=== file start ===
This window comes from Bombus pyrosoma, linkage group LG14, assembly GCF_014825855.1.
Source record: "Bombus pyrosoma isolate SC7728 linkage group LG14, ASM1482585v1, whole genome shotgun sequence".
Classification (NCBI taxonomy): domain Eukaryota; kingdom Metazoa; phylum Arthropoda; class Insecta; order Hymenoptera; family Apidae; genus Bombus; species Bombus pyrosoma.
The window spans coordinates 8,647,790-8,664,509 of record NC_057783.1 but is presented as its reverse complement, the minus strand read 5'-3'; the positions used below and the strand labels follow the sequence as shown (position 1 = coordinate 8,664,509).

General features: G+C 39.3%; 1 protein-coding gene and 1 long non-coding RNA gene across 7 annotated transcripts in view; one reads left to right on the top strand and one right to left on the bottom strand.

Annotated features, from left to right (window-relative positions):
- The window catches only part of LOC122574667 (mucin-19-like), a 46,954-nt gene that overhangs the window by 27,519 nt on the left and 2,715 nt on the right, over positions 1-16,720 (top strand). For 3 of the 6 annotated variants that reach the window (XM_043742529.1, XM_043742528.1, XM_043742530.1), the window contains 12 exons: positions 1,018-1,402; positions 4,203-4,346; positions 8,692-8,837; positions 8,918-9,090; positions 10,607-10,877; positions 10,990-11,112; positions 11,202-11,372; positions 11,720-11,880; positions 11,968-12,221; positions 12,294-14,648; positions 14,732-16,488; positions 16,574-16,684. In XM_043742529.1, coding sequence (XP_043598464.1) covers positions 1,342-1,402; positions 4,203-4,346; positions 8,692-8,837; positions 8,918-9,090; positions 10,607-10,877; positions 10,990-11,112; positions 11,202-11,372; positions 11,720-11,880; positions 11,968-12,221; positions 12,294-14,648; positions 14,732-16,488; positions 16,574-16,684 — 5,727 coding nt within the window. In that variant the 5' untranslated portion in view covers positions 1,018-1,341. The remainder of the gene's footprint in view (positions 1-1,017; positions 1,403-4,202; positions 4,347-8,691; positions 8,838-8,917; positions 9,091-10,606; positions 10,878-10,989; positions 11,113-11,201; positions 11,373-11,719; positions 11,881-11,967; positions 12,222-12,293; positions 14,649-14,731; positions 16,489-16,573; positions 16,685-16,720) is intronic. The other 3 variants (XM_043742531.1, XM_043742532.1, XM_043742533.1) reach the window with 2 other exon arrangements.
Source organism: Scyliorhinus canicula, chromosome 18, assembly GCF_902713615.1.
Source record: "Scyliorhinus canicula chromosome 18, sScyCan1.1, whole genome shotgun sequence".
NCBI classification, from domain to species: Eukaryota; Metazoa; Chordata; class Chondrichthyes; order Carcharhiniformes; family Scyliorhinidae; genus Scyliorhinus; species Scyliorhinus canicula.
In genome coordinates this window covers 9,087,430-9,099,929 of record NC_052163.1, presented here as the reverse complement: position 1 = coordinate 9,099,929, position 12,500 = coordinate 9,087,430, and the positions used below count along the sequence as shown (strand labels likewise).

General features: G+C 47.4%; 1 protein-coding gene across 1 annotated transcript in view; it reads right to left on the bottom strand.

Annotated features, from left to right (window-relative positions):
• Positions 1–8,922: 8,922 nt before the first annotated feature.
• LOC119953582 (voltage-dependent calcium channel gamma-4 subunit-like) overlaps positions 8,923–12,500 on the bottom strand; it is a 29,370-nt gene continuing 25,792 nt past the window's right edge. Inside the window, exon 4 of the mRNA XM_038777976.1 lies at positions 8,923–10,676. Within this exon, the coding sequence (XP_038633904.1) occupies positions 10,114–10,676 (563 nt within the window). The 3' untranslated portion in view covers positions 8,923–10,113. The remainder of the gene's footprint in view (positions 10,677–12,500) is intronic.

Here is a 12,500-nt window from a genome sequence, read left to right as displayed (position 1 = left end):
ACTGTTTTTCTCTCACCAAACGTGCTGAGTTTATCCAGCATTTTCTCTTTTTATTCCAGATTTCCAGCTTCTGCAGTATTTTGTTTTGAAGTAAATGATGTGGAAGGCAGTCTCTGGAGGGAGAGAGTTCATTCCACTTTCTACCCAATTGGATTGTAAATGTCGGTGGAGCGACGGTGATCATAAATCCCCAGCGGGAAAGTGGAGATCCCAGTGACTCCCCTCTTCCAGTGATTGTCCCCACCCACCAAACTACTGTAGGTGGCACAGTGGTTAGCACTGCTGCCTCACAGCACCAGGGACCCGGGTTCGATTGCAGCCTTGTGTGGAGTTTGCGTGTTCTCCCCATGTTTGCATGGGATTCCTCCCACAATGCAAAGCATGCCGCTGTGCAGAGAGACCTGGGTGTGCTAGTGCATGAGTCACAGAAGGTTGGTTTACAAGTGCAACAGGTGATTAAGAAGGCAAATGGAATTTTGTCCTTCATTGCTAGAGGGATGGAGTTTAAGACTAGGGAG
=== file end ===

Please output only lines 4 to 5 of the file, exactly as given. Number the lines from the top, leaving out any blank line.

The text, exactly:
The window spans coordinates 8,647,790-8,664,509 of record NC_057783.1 but is presented as its reverse complement, the minus strand read 5'-3'; the positions used below and the strand labels follow the sequence as shown (position 1 = coordinate 8,664,509).

General features: G+C 39.3%; 1 protein-coding gene and 1 long non-coding RNA gene across 7 annotated transcripts in view; one reads left to right on the top strand and one right to left on the bottom strand.